Friday, February 15, 2013

Shallow Rewards: The Hiding

1.) 2.) The podcast discusses how alternative artists appreciate having enough exposure to have their music enjoyed to its fullest by a specific group of listeners. On the other side of this, some fans of non-mainstream music chose to listen because the music is not mainstream. These teens prefer to keep their music private so that they have a place of belonging that is theirs because they have proven themselves by learning about particular artists on their own and only a small group of people with the same interests would be just like them. Additionally, he says that they chose to listen because they are intending to hide from the music that is mainstream rather than running away from it and because of this they do not want the artists their listening to become mainstream since they will no longer be able to hide. And if an alternative artist ends up being mainstream the fans end up disliking them for it and refer to them as being washed out and/or selling out. Likewise, alternative artists could feel exploited by getting the wrong type of media coverage that does not satisfy them in the way they were exposed. 3.) The podcast addresses issues in listening by exploring the topic of choosing to listen to a particular kind of music from a fan’s perspective. He explains that teens can strongly identify with certain artists because the artists are able to better express for them feelings that they cannot from lack of experience; so much so that teens can view such artists as being part of them which they do not want the artists to change by suddenly widening their fan base to include other people that they cannot identify with because they would be unmotivated to listen. Within this privatization of listening to music, he gives the example of being able to use other technological ways of playing the music as a way that alternative artists allow their fans to put in the effort to explore their music by remaining alternative rather appearing everywhere as mainstream artists which defeats the purpose of needing to make an effort to hear their work. 4.) The theoretical and cultural context being used to present and discuss the theme is idea of being a serious fan of something. He provides examples that he parallels to being a fan of alternative music. He centers this argument on the idea of its seclusion from mainstream music and equates it to fans being consumed in rare pokemon trading cards that are rare because the company generated so few of them. He adds to that by highlighting that in the cases of rare pokemon trading cards because of the artificiality based in the nature of their rarity they are not appraised at the same great value as a rare baseball card would. Rare baseball cards, he highlights, have their rarity based more on historical events rather than what the manufacturer is at present time doing to generate buzz around the item. The context does go beyond a historical and biographical documentary. Not only does he make personal connections to his youth, he parallels them to examples of similar activities that are being engaged in by the youth of a different generation, one of which includes the alternative music scene under discussion and pokemon trading cards. 5.) The video uses effective imagery in the beginning by demonstrating a term commonly coined by fans of alternative music, which is examined at length in the podcast that is to follow. The video sequences a cassette being taken out of its package, played and then put in the dishwasher and taken out all accompanied by a resonating one note sound vibrating in the background to emphasizes the actions being taken. The term he addresses by doing this is when music is “washed out” which happens when musicians make more sales, which is coined as “selling out” and they in turn earn more money and make more fans. The negative connotation that surrounds the terms “selling out” and “washed out” music is one that is based on the fans reactions/perceptions to the music’s gain in popularity. He addresses this perspective by stating that teen fans can so strongly identity with a particular music enough to see it as their own, so much so that they would only want to keep it to themselves and at their level, rather than sharing it with a million more fans which is when it can be over played and lose meaning to their older fans. He criticizing this reaction as being childish but he understands how teens can be so consumed in a particular genre of music as he had in his youth. He encourages his sort of listening, by highlighting the thrills he experienced in his youth of getting a record and privately playing his own music and enjoying it privately as a way to hide his listening interests from mainstream music as a way to curve out his own identity. 6.) I would use examples of clips of alternative music to serve as examples of the type of music he is discussing rather than simply holding up the cassettes that he was referencing. His eye contact throughout was extremely effective in that it exemplified that the topic in the video was of his opinion only and that he is a prime example of who is talking about and his serious expression translated to him wanting to be taken seriously which is all why he was effective. But instead of having the video focus on his eyes, he could have inserted images of what he was talking about in order to create more specific examples of his thematic focus aside from himself.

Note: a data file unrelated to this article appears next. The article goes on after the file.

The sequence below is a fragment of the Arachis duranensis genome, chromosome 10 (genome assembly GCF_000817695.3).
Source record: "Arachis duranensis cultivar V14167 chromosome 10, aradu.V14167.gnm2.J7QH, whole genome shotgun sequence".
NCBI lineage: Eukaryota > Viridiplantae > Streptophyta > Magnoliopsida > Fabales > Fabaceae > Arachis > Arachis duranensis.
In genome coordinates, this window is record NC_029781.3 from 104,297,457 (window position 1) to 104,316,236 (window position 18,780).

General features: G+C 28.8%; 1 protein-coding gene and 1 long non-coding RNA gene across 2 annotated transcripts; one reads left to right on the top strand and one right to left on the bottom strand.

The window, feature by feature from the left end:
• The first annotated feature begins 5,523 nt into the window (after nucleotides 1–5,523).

1 comment:

Trace said...

This effectively captures the main themes and contexts of the video podcast. This is obviously very closely related to your own proposed podcast. What will your own work add to this, make it into a discussion? Or will your podcast primarily repurpose some of these ideas about private music and the potential "stain" of going mainstream or becoming pop? Do you have in mind a culture of music that is substantially distinct from what this Shallow Rewards podcast discusses? And by that I mean, not just distinct in terms of topic, but what new thing will you add thematically to enrich our understanding and appreciation of emo pop?